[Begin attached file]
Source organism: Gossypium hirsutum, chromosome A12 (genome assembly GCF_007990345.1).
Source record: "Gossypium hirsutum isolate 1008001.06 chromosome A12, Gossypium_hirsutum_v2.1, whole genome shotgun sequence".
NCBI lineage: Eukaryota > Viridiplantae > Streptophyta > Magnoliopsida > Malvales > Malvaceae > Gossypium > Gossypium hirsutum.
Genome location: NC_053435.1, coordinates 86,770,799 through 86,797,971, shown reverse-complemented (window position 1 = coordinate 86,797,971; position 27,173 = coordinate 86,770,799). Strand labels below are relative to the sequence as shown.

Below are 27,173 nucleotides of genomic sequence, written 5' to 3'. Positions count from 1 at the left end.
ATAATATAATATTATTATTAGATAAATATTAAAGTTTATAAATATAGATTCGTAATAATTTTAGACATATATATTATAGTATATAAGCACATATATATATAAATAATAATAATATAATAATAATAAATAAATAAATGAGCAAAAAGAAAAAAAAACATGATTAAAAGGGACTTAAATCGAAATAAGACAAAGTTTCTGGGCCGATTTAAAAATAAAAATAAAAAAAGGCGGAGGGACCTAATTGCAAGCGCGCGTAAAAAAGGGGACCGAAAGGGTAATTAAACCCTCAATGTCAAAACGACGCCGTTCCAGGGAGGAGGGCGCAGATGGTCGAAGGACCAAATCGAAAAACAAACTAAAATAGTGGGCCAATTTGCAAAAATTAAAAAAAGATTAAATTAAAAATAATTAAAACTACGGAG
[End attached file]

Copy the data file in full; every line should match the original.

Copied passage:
Source organism: Gossypium hirsutum, chromosome A12 (genome assembly GCF_007990345.1).
Source record: "Gossypium hirsutum isolate 1008001.06 chromosome A12, Gossypium_hirsutum_v2.1, whole genome shotgun sequence".
NCBI lineage: Eukaryota > Viridiplantae > Streptophyta > Magnoliopsida > Malvales > Malvaceae > Gossypium > Gossypium hirsutum.
Genome location: NC_053435.1, coordinates 86,770,799 through 86,797,971, shown reverse-complemented (window position 1 = coordinate 86,797,971; position 27,173 = coordinate 86,770,799). Strand labels below are relative to the sequence as shown.

Below are 27,173 nucleotides of genomic sequence, written 5' to 3'. Positions count from 1 at the left end.
ATAATATAATATTATTATTAGATAAATATTAAAGTTTATAAATATAGATTCGTAATAATTTTAGACATATATATTATAGTATATAAGCACATATATATATAAATAATAATAATATAATAATAATAAATAAATAAATGAGCAAAAAGAAAAAAAAACATGATTAAAAGGGACTTAAATCGAAATAAGACAAAGTTTCTGGGCCGATTTAAAAATAAAAATAAAAAAAGGCGGAGGGACCTAATTGCAAGCGCGCGTAAAAAAGGGGACCGAAAGGGTAATTAAACCCTCAATGTCAAAACGACGCCGTTCCAGGGAGGAGGGCGCAGATGGTCGAAGGACCAAATCGAAAAACAAACTAAAATAGTGGGCCAATTTGCAAAAATTAAAAAAAGATTAAATTAAAAATAATTAAAACTACGGAG